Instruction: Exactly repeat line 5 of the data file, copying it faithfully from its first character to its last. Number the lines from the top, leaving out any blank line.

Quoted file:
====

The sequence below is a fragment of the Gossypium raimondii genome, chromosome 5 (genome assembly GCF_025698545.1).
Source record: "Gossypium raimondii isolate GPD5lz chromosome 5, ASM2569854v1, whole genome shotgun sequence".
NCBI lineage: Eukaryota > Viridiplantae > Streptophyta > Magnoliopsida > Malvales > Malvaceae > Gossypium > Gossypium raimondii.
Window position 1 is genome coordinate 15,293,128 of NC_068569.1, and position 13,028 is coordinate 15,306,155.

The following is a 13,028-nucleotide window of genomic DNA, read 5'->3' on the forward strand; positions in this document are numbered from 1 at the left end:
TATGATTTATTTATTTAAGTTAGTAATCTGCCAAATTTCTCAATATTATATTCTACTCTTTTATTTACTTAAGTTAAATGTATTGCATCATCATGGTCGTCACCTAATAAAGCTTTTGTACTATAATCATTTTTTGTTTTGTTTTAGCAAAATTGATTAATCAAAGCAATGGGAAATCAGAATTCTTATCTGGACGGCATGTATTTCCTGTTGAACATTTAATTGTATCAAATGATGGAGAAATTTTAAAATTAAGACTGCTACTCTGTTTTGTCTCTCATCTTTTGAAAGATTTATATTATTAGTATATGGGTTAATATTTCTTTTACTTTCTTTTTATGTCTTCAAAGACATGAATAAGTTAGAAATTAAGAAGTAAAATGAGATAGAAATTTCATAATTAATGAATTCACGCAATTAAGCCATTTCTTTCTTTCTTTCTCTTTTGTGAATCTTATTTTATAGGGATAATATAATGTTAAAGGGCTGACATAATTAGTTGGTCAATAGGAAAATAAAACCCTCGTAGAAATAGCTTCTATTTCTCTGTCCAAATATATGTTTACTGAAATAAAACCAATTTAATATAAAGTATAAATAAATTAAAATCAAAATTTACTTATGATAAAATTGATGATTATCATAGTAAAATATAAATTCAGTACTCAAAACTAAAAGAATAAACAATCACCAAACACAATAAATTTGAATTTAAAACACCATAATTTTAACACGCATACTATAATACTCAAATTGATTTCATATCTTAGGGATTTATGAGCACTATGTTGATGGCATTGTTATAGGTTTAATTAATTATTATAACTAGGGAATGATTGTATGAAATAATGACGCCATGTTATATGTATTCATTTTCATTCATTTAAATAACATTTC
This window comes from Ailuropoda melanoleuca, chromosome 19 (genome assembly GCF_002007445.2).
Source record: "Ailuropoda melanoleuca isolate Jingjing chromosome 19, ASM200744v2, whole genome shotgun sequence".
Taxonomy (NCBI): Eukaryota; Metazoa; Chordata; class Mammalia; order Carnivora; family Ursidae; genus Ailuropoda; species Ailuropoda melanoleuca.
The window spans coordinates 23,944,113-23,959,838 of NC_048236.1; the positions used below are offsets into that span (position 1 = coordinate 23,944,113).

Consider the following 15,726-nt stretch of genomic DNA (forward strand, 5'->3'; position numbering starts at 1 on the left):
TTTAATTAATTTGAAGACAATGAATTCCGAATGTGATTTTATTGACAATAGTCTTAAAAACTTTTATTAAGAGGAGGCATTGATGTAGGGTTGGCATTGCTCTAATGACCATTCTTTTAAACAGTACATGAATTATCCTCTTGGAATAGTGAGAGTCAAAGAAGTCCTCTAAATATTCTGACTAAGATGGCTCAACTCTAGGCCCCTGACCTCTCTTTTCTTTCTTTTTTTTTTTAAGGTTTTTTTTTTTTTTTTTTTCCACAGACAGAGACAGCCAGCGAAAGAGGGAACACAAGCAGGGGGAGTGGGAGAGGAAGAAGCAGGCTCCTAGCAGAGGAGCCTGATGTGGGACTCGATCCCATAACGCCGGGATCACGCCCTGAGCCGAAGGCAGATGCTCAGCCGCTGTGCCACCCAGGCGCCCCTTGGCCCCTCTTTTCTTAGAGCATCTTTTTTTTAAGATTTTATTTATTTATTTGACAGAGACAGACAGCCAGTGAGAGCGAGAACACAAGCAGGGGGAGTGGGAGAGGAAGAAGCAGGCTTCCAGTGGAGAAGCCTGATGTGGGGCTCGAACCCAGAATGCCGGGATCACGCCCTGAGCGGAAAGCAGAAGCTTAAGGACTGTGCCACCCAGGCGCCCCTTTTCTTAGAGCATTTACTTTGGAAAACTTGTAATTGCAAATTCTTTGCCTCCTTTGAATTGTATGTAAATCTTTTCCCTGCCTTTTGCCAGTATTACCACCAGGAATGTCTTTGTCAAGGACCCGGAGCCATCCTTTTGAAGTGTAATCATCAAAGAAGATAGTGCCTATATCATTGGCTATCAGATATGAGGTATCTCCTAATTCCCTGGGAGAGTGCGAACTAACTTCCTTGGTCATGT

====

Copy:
The following is a 13,028-nucleotide window of genomic DNA, read 5'->3' on the forward strand; positions in this document are numbered from 1 at the left end: